The reparability index is defined as a tool in the fight against programmed obsolescence, whose role is to avoid or minimise the premature scrapping of products in order to preserve the natural resources needed for their production. For each product there is a reparability index, measurable according to several criteria that allow reparability under certain conditions. The reparability index is calculated on the basis of five criteria, given a score out of 10. These criteria are as follows:The reparability index is calculated on the basis of five criteria, which are given a score out of 10: Documentation : score determined by the producer’s commitment to make technical documents available free of charge to repairers and consumers for a number of years.
Demontability : score determined by the ease with which the product can be dismantled, the type of tools required and the characteristics of the fasteners.
Availability of spare parts: score determined by the manufacturer’s commitment to the availability of spare parts and the time taken to deliver them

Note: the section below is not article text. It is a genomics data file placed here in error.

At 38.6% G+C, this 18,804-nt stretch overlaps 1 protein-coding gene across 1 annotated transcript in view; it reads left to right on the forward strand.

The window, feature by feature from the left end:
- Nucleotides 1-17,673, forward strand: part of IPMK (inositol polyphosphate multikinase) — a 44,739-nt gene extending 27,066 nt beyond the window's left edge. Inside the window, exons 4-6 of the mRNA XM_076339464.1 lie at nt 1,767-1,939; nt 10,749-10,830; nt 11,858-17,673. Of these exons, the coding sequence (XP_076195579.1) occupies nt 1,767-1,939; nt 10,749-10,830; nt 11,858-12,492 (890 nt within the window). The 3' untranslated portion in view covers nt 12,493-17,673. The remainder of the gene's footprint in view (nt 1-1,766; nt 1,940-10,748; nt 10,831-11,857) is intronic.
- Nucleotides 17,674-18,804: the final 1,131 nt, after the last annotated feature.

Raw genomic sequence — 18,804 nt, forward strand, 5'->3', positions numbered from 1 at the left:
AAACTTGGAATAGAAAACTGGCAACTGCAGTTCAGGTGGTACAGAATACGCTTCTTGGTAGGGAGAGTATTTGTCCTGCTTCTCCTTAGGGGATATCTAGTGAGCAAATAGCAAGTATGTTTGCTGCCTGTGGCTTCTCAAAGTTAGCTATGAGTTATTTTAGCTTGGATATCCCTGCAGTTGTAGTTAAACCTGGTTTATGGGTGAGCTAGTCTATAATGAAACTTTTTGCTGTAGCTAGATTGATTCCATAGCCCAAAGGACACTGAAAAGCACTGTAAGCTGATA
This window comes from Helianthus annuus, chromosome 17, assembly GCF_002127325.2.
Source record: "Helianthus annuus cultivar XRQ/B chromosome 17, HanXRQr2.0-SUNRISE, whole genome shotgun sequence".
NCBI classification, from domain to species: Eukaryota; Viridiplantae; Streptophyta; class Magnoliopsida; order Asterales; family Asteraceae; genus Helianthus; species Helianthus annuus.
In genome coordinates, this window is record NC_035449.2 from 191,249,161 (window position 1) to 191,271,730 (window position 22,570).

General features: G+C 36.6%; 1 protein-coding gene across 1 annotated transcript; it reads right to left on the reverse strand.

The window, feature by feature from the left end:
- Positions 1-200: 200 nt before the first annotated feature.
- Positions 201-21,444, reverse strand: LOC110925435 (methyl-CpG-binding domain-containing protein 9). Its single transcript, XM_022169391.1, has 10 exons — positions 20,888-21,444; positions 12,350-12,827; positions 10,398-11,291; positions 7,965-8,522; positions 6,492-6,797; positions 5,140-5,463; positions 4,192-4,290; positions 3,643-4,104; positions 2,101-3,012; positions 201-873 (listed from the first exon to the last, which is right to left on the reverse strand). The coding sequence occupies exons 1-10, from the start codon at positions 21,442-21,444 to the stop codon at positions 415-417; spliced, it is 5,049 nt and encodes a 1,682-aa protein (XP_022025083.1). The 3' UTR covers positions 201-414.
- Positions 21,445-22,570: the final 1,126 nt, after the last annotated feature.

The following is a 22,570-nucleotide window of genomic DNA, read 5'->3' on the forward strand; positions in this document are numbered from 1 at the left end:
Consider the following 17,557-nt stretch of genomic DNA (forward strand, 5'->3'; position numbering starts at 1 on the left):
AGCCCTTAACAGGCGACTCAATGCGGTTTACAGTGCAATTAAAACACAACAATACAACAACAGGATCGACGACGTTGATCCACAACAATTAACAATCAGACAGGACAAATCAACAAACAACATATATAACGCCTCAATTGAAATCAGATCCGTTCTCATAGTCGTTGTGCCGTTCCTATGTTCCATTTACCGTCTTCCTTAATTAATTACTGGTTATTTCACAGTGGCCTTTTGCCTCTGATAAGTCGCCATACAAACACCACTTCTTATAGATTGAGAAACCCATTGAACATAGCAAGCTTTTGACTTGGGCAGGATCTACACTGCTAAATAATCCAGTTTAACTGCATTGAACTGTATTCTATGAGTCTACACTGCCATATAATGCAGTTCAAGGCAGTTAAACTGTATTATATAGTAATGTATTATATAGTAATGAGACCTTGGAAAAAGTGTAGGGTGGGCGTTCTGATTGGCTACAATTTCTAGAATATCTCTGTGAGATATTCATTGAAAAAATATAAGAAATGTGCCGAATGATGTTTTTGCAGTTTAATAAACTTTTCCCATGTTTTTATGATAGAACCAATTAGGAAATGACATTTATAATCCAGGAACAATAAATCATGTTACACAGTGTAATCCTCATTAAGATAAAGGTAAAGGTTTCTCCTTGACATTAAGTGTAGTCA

Price of spare parts : score determined by the ratio between the selling price of spare parts and the price of the product
Finally, the Specifics : score determined by sub-criteria specific to the product category concerned.
The details of this rating must be made available to the consumer by the seller at the time of purchase. The compulsory display of a reparability index is introduced by article 16-I of law n° 2020-105 du 10 February 2020
Since 1 January 2021, the reparability index has been deployed for 5 categories of household electrical and electronic products: washing machines, smartphones, laptops, televisions and electric lawnmowers. This index informs consumers about the degree of repairability of the products concerned, enabling them to assess the advantages and disadvantages of the product. It also makes consumers aware of the possibility of extending the life and use of their appliances. Finally, it steers purchasing behaviour towards products that are easier to repair, and encourages consumers to make greater use of repairs in the event of a breakdown. By 2024, the anti-waste law for a circular economy provides for this index to become a sustainability index by adding new criteria such as the robustness or reliability of products.